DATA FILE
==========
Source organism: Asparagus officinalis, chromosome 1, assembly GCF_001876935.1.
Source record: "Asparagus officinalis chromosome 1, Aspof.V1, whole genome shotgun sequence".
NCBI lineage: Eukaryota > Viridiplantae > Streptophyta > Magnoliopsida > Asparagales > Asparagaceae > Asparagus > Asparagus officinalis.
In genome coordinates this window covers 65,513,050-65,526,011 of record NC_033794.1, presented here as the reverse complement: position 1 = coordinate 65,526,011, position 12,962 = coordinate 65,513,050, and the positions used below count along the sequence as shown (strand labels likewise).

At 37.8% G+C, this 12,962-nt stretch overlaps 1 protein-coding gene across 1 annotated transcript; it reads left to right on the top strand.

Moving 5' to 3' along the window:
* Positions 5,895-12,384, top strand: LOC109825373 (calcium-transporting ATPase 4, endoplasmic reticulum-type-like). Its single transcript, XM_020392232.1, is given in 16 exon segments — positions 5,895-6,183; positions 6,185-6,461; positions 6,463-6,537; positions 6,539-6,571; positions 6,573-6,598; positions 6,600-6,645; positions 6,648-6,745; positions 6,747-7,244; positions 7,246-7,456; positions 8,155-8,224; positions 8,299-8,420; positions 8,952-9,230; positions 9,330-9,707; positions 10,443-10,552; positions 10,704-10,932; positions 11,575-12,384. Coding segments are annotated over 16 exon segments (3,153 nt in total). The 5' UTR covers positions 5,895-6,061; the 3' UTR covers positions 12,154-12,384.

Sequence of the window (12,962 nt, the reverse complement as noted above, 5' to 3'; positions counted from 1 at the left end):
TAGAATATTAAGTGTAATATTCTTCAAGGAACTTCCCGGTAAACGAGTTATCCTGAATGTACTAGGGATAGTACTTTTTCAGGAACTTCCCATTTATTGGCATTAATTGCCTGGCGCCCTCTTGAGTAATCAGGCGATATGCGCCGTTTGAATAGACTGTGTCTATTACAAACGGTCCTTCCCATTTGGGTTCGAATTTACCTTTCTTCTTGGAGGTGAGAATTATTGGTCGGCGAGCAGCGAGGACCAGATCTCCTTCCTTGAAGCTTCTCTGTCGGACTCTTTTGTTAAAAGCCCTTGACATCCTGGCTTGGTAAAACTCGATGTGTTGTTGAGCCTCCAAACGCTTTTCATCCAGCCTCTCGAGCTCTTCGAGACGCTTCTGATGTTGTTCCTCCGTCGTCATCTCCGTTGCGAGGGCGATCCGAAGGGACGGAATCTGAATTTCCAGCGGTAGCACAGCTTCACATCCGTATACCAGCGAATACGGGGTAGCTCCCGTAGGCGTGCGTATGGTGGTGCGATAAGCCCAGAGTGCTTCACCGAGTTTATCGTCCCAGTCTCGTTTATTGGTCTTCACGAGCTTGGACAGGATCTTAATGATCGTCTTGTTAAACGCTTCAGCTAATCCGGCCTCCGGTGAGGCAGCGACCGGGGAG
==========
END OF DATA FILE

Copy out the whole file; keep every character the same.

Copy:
Source organism: Asparagus officinalis, chromosome 1, assembly GCF_001876935.1.
Source record: "Asparagus officinalis chromosome 1, Aspof.V1, whole genome shotgun sequence".
NCBI lineage: Eukaryota > Viridiplantae > Streptophyta > Magnoliopsida > Asparagales > Asparagaceae > Asparagus > Asparagus officinalis.
In genome coordinates this window covers 65,513,050-65,526,011 of record NC_033794.1, presented here as the reverse complement: position 1 = coordinate 65,526,011, position 12,962 = coordinate 65,513,050, and the positions used below count along the sequence as shown (strand labels likewise).

At 37.8% G+C, this 12,962-nt stretch overlaps 1 protein-coding gene across 1 annotated transcript; it reads left to right on the top strand.

Moving 5' to 3' along the window:
* Positions 5,895-12,384, top strand: LOC109825373 (calcium-transporting ATPase 4, endoplasmic reticulum-type-like). Its single transcript, XM_020392232.1, is given in 16 exon segments — positions 5,895-6,183; positions 6,185-6,461; positions 6,463-6,537; positions 6,539-6,571; positions 6,573-6,598; positions 6,600-6,645; positions 6,648-6,745; positions 6,747-7,244; positions 7,246-7,456; positions 8,155-8,224; positions 8,299-8,420; positions 8,952-9,230; positions 9,330-9,707; positions 10,443-10,552; positions 10,704-10,932; positions 11,575-12,384. Coding segments are annotated over 16 exon segments (3,153 nt in total). The 5' UTR covers positions 5,895-6,061; the 3' UTR covers positions 12,154-12,384.

Sequence of the window (12,962 nt, the reverse complement as noted above, 5' to 3'; positions counted from 1 at the left end):
TAGAATATTAAGTGTAATATTCTTCAAGGAACTTCCCGGTAAACGAGTTATCCTGAATGTACTAGGGATAGTACTTTTTCAGGAACTTCCCATTTATTGGCATTAATTGCCTGGCGCCCTCTTGAGTAATCAGGCGATATGCGCCGTTTGAATAGACTGTGTCTATTACAAACGGTCCTTCCCATTTGGGTTCGAATTTACCTTTCTTCTTGGAGGTGAGAATTATTGGTCGGCGAGCAGCGAGGACCAGATCTCCTTCCTTGAAGCTTCTCTGTCGGACTCTTTTGTTAAAAGCCCTTGACATCCTGGCTTGGTAAAACTCGATGTGTTGTTGAGCCTCCAAACGCTTTTCATCCAGCCTCTCGAGCTCTTCGAGACGCTTCTGATGTTGTTCCTCCGTCGTCATCTCCGTTGCGAGGGCGATCCGAAGGGACGGAATCTGAATTTCCAGCGGTAGCACAGCTTCACATCCGTATACCAGCGAATACGGGGTAGCTCCCGTAGGCGTGCGTATGGTGGTGCGATAAGCCCAGAGTGCTTCACCGAGTTTATCGTCCCAGTCTCGTTTATTGGTCTTCACGAGCTTGGACAGGATCTTAATGATCGTCTTGTTAAACGCTTCAGCTAATCCGGCCTCCGGTGAGGCAGCGACCGGGGAG